Clark is best known for hosting long-running television shows such as "American Bandstand," the game show "Pyramid" and "Dick Clark's New Year's Rockin' Eve."
He was nicknamed "America's oldest teenager" and maintained his youthful looks into his 70s.
Clark had been in St. John's Hospital in Santa Monica, Calif., after undergoing an outpatient procedure Tuesday night. He suffered the heart attack following the procedure and attempts to resuscitate him were unsuccessful.
Clark is survived by his wife, Kari, and his three children.
Clark, who started out as a TV announcer in Utica, New York, parlayed his "Bandstand" fame into a career as a producer and host of dozens of other shows, including ABC's annual New Year's Eve telecast, which he launched in 1972.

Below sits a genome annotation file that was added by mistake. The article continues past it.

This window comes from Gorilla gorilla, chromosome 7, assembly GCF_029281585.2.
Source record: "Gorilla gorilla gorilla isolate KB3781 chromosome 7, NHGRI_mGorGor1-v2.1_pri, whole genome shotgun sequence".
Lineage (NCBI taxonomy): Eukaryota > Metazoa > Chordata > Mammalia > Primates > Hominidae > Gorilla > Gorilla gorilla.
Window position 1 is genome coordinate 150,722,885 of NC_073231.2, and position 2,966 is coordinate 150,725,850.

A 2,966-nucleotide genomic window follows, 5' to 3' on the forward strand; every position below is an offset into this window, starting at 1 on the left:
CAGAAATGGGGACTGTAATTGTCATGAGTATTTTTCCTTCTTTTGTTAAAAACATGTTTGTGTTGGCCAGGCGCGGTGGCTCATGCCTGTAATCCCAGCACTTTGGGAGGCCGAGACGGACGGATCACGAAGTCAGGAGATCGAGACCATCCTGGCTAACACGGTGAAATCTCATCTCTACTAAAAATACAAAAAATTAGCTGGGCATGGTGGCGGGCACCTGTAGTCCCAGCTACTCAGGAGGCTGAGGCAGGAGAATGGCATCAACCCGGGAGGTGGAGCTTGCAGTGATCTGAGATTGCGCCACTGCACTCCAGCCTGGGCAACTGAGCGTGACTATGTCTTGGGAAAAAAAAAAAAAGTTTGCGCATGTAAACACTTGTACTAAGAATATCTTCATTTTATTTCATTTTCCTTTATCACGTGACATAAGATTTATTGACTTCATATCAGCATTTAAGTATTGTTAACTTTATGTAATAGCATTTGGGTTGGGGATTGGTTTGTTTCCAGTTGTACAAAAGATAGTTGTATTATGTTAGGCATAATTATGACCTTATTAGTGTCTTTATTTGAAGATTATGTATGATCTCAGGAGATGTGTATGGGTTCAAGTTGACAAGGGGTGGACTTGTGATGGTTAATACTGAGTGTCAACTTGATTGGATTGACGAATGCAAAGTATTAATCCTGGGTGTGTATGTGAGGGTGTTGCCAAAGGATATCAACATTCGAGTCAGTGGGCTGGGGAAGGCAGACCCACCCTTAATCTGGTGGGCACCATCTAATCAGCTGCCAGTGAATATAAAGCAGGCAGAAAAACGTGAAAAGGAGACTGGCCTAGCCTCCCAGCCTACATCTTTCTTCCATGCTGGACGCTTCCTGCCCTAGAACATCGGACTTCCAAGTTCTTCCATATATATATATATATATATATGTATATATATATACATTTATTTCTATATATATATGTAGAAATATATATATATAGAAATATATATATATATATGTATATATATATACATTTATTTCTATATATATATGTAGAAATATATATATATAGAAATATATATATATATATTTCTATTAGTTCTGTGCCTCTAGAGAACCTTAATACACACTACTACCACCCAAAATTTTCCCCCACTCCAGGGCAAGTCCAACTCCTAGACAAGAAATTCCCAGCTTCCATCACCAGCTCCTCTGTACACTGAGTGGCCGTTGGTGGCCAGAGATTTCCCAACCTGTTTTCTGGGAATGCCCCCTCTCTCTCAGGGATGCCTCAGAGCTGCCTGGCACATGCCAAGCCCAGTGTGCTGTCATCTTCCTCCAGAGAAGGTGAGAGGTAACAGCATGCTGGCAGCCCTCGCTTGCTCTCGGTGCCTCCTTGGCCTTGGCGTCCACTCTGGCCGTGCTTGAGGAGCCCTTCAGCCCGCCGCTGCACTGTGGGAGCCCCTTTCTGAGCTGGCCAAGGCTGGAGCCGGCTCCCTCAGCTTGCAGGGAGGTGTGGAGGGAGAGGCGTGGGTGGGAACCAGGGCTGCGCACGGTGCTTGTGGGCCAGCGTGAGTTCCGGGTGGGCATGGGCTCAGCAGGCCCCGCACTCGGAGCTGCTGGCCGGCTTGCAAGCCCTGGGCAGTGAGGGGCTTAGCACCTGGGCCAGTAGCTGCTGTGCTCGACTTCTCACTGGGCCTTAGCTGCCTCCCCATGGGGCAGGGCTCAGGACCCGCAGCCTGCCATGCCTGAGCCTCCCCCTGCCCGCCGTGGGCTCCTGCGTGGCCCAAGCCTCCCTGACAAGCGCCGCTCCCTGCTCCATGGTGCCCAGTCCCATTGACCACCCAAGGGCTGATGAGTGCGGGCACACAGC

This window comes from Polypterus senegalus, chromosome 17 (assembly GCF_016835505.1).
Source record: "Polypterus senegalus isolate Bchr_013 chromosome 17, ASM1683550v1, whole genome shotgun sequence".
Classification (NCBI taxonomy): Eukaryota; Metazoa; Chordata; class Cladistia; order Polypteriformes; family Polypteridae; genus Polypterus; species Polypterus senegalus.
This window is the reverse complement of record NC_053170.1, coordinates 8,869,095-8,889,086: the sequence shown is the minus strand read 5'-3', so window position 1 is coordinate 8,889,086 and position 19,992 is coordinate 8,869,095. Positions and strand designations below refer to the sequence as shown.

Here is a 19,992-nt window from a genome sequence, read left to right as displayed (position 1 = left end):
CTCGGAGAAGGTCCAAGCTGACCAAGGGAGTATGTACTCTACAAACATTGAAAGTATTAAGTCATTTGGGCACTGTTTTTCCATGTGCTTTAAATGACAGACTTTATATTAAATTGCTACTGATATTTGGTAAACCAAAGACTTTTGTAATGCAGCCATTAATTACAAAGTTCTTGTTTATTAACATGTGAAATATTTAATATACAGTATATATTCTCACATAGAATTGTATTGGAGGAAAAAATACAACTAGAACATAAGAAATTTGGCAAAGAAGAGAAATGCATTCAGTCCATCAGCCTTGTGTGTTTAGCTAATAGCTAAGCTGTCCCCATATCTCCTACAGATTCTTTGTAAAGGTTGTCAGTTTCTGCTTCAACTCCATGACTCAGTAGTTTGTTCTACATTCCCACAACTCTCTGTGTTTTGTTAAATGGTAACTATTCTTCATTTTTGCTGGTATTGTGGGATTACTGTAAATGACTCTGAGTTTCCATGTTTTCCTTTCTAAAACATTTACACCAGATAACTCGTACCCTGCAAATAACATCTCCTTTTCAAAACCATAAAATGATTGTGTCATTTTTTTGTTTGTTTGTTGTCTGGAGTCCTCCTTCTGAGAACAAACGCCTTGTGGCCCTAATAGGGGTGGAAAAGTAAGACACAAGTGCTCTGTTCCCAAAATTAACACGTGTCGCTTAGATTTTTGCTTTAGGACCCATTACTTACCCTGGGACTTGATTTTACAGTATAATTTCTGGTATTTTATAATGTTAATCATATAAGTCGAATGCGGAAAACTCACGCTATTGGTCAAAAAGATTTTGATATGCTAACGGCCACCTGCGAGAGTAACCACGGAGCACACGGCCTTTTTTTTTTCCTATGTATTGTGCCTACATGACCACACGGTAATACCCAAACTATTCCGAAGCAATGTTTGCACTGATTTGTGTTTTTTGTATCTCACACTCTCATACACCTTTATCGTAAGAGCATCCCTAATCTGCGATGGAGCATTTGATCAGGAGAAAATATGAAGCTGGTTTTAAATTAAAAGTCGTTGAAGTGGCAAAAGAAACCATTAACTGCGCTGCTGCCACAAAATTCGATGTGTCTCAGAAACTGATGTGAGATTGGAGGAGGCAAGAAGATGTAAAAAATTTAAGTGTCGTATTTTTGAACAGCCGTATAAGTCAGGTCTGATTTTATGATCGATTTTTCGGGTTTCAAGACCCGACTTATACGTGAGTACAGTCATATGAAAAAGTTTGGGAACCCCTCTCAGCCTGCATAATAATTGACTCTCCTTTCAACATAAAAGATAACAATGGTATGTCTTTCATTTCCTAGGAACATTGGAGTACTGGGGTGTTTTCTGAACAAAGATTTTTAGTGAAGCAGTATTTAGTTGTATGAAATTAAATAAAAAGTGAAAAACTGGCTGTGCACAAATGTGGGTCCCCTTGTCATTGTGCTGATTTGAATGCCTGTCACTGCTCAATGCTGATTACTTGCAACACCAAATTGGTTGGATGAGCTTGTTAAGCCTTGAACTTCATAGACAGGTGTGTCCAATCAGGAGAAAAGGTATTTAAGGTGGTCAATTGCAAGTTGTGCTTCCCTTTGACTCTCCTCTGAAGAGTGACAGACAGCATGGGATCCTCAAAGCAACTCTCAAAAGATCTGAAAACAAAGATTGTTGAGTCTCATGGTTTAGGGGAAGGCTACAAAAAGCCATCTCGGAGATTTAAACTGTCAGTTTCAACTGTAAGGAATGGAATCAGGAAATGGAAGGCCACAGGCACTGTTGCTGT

With his clean-cut image and youthful appearance, he presided over more than three decades of pop music and dance trends as host of "American Bandstand," the first network TV show to feature rock 'n' roll.
He also produced such perennial TV events as the American Music Awards and the Golden Globes telecast.
Musicians, entertainers and fans of all ages quickly took to Twitter to remember Clark.
"American Idol" host Ryan Seacrest, who began co-hosting "New Year's Rockin' Eve" in 2005, tweeted, "I am deeply saddened by the loss of my dear friend Dick Clark. He has truly been one of the greatest influences in my life. My thoughts and prayers are with his family."
"REST IN PEACE to the DICK CLARK!! U were pioneer n a good man!! Thank u sir" wrote Snoop Dogg.
And Isaac Hanson of the band Hanson tweeted, "Dick Clark was a Rock 'n' Roll Radio/TV icon with an influence on pop culture for more than 50 years. Rest in peace."
Comedian Joan Rivers tweeted, "Very sad to hear about Dick Clark. What a great life. What a great career. Relevant until the end. He will be missed!"